Federal Court Holds Dismissed Teacher Cannot Show “Liberty Interest” Due Process Violation After Securing Another Teaching Position One School Year Later

By March 16, 2016 News No Comments

In a major recent ruling, the U.S. District Court for the Central District of Illinois ruled  that a school board did not violate a terminated teacher’s “liberty” right to pursue a public school teaching career, reasoning that the teacher obtained employment as a public school teacher at another school district just one school year after her termination.

In Wood v. Peoria School District 150, successfully defended by Stan Eisenhammer and Babak Bakhtiari, the school board dismissed a middle school math teacher in April 2013. Along with the resolution dismissing her, the school board attached a notice of dismissal stating the reasons for her nonrenewal. A local reporter then submitted an Illinois Freedom of Information Act request for the resolution. The next day, a local newspaper published a story containing the reasons for her dismissal. Notwithstanding the newspaper’s story, the teacher secured a position as teacher at another school district in August 2014, one school year after her dismissal.

The teacher claimed the school board violated the Due Process Clause of the Fourteenth Amendment when it attached the reasons for her dismissal (which she asserted were false) to the resolution that was later made public. In other words, she alleged the school district’s statements in the notice of dismissal were so stigmatizing that they infringed on her “liberty interest” to pursue a public school teaching career without “due process of law.”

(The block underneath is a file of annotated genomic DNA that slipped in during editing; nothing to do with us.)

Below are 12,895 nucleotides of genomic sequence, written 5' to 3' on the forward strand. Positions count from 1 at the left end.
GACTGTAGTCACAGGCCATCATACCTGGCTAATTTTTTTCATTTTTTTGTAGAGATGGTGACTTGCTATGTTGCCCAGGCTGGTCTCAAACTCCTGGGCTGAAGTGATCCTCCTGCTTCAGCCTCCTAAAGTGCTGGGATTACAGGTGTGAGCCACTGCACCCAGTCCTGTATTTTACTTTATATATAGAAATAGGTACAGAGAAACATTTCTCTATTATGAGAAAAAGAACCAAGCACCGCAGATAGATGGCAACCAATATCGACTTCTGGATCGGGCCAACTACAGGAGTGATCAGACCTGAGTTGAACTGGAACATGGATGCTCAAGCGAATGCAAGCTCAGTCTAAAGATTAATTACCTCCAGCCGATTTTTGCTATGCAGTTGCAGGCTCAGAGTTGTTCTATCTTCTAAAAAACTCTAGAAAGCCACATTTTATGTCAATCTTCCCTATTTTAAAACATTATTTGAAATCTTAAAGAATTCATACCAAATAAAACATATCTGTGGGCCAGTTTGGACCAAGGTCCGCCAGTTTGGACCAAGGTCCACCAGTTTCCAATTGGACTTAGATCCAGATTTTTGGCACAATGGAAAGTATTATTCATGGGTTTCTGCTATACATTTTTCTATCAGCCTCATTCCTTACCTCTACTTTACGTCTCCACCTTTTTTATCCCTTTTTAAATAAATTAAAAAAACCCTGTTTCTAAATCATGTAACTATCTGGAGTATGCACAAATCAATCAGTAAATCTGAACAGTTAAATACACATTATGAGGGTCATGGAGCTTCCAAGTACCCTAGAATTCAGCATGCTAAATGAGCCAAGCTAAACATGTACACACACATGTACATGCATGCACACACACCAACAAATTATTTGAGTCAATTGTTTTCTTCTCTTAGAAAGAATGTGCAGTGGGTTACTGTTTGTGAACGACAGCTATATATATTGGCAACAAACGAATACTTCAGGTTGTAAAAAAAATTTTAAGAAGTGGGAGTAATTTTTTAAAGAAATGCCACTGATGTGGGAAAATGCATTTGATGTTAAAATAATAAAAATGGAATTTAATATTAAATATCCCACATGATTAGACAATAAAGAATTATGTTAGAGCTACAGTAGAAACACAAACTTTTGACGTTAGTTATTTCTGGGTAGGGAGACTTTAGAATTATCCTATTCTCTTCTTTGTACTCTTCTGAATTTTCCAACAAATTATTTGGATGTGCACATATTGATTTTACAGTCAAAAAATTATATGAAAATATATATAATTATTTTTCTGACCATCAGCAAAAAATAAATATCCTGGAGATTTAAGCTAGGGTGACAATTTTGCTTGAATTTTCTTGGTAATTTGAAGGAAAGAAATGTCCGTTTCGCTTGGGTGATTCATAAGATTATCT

The court stated that to support her claim, the school board’s statements must have “had the effect of blacklisting the employee from employment in comparable jobs,” making it “virtually impossible” to find a new position in that field. Here, the teacher’s “year-long hiatus from teaching did not amount to a tangible loss of employment to support her liberty interest claim.”

In addition, even though the teacher was paid less and taught different grades at her new position, the court held “[a] liberty interest in pursuing a career in the field of one’s choosing does not vest [an employee] with a right to have the same job, or the same salary, or the same employer.”

The federal judge’s ruling is a substantial victory for Illinois school districts.  Contact any of our RIF team with your teacher dismissal inquiries.

Sign up for our monthly Extra Mile newsletter. We go the extra mile so you don't have to. Subscribe